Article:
The man who lightly snored just after 1 a.m. at an October weeknight meeting in Wellington drew little attention from the dozens who remained in the village’s council chambers.
As three controversial proposals were brought before Wellington’s Planning, Zoning and Adjustment Board, its members pushed and plodded through hour after hour of presentations, discussions and public comments — finally adjourning the marathon seven-hour meeting near 2:20 a.m. on Oct. 12.
Because the village’s rules allow the council or a board or committee to vote to bypass the 11 p.m. curfew, long, drawn out agendas in Wellington can and will happen — in 2012, a meeting to establish Equestrian Sport Partners’ Equestrian Village stretched across three days.
Wellington resident Judy Adams attended the meeting, which began at 7 p.m., Oct. 11, to show her opposition to one of the agenda items relating to Palm Beach Polo Golf and Country Club. She lasted until midnight, but understood the importance of finishing the agenda.
“How can they (the board members) postpone it when all of those people had shown up?” Adams said. “They would have been booed tremendously.”
After 11 p.m., Wellington officials can go as long as they want.
“Obviously we don’t want to make that the norm, but if it happens, it happens,” said Tomas Bueno, a member of the Planning, Zoning and Adjustment Board.
Delray Beach has no limit on meetings and they typically go past 11:30 p.m. This year, a discussion about a large-scale development in Delray Beach’s historic district pushed one meeting to 14 hours spanning two days.
Boca Raton and Royal Palm Beach also do not have curfews, but rarely do the meetings run late.
Others, however, have an eye on the clock. Take Palm Beach Gardens, which has a strict 11:30 p.m. curfew. A January sales tax discussion in that city had to be continued to the following night after presentations and public comment hit the 11:30 p.m. deadline.
In Jupiter, the deadline for town council meetings is 11 p.m. The exception is if the five-member council is discussing an issue at 11 p.m., the meeting can be extended. Once the council finishes discussion on the item after 11 p.m., it cannot take up any new items.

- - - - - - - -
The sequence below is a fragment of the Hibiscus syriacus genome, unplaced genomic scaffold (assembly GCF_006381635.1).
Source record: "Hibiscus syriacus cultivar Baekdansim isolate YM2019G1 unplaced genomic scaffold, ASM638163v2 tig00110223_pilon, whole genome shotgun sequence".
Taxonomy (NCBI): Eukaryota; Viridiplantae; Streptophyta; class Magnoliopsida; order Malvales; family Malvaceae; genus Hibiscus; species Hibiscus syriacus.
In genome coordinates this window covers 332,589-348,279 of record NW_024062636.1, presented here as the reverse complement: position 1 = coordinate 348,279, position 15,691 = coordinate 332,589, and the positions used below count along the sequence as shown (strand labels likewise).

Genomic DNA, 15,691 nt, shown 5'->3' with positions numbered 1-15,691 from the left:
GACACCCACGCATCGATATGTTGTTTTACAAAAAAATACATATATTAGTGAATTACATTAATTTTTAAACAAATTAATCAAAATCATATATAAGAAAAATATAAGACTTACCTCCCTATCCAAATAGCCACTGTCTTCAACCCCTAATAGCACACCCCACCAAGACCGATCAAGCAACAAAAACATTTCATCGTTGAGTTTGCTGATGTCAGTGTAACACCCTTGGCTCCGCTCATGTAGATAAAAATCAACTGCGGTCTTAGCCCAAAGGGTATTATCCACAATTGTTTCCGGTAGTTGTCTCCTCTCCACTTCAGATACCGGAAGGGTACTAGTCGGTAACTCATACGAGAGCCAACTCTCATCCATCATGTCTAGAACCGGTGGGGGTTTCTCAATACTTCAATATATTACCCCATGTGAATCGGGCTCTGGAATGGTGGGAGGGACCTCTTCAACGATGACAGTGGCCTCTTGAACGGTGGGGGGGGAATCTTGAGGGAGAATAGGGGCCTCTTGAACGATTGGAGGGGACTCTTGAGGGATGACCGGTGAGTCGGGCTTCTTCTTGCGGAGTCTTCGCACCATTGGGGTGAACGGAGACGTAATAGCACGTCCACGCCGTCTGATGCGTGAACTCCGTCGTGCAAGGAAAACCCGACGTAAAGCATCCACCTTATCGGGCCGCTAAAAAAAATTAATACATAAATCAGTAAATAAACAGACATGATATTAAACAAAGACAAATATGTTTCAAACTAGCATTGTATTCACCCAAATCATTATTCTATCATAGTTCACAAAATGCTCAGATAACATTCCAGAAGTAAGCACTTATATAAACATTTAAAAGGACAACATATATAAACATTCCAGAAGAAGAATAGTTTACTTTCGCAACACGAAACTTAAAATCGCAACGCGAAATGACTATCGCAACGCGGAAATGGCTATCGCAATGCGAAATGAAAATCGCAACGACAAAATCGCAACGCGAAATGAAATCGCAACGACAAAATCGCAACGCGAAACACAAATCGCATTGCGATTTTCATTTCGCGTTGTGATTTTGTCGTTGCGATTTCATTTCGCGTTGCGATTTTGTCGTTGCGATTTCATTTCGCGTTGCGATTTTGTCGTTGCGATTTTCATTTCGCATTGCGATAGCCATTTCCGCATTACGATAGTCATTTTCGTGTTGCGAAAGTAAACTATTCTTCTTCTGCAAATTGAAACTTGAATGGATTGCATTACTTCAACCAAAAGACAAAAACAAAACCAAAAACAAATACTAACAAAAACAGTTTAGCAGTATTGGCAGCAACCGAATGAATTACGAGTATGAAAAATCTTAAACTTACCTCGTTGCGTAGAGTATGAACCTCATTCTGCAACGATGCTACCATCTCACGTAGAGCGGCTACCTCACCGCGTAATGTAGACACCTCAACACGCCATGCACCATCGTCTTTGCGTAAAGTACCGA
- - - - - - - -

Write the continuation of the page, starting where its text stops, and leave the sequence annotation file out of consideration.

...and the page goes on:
Because Wellington’s Planning, Zoning and Adjustment Board meets only once a month, board members — and residents — seem ready to finish everything that night, rather than delay discussion.
One official described the Oct. 11 meeting as having a “particularly heavy agenda” that included three big issues:
- The Flying Cow Ranch proposal, a development that would offer homes on large lots with barns and access to a private airstrip.
- A pitch to add access points and change the use for the golf courses at Palm Beach Polo Golf and Country Club.
- The third was a related proposal, to add access to the Polo West golf course from Greenview Shores Boulevard, and change the use of that course as well.
Planning and Zoning Director Bob Basehart said he didn’t anticipate the Flying Cow Ranch proposal discussion would take as long as it did, but said setting the agenda was tricky.
“Flying Cow has been in the system longer than the other two,” he said, referring to developer Glenn Straub’s requests for Palm Beach Polo and Polo West. “Would it be fair to put that one off for a month? The other two are related — would it be right to split them up, hear them separately?”
Or would the better option, he said, be to hear the Flying Cow Ranch proposal first, then wait a month to hear Palm Beach Polo and Polo West?
“I probably should have done something like that,” he said.
Bueno said the once-a-month meeting is an example of what happens “when you’re sitting there and you have three fairly complex items.”
As the Oct. 11 meeting grew longer, Bueno’s fellow board members struggled to read the hand-written comments submitted for the record by residents commenting on the Polo West proposal. About 2 a.m., board members Alan Shullman and Jeffrey Robbert rubbed their eyes and snickered as they stumbled over tiny print and cursive. Public comment closed at 2:05 a.m.
“The comments are what really slow down the meetings,” Bueno said, adding that it’s “kind of what we signed up for.”
But residents want their voices heard and Village Attorney Laurie Cohen said it’s important to hear all opinions when people pack meeting halls.
On Oct. 11, there were a lot of people: residents, applicants, attorneys and experts hired by the applicants and their opponents. When the meeting began, it was standing-room only. Village staff scrambled to find extra chairs.
“It’s a difficult call to make because when you have a lot of people in the audience who have waited to be heard and you have people who are being paid to be there … it’s difficult to tell the applicant that you’re just gonna suspend everything and discuss it at another time,” Cohen said.
There also was pressure from the crowd at Village Hall on Oct. 11 to push on through the entire agenda. When the board suggested a bathroom break between proposals, there was a groan from the crowd, with residents yelling, “Keep going!” If someone spoke past the allotted three minutes for comments, they occasionally were quietly shushed by their fellow residents.
Meanwhile, the man who fell asleep was not alone. A few others slumped over in their chairs, their chins hanging to their chests. One man in a rolling chair brought in for the overflow crowd at the beginning of the night began to slowly roll backward until hitting something and jolting awake.
“Huh?” he whispered to the person seated next to him. “It’s still going?”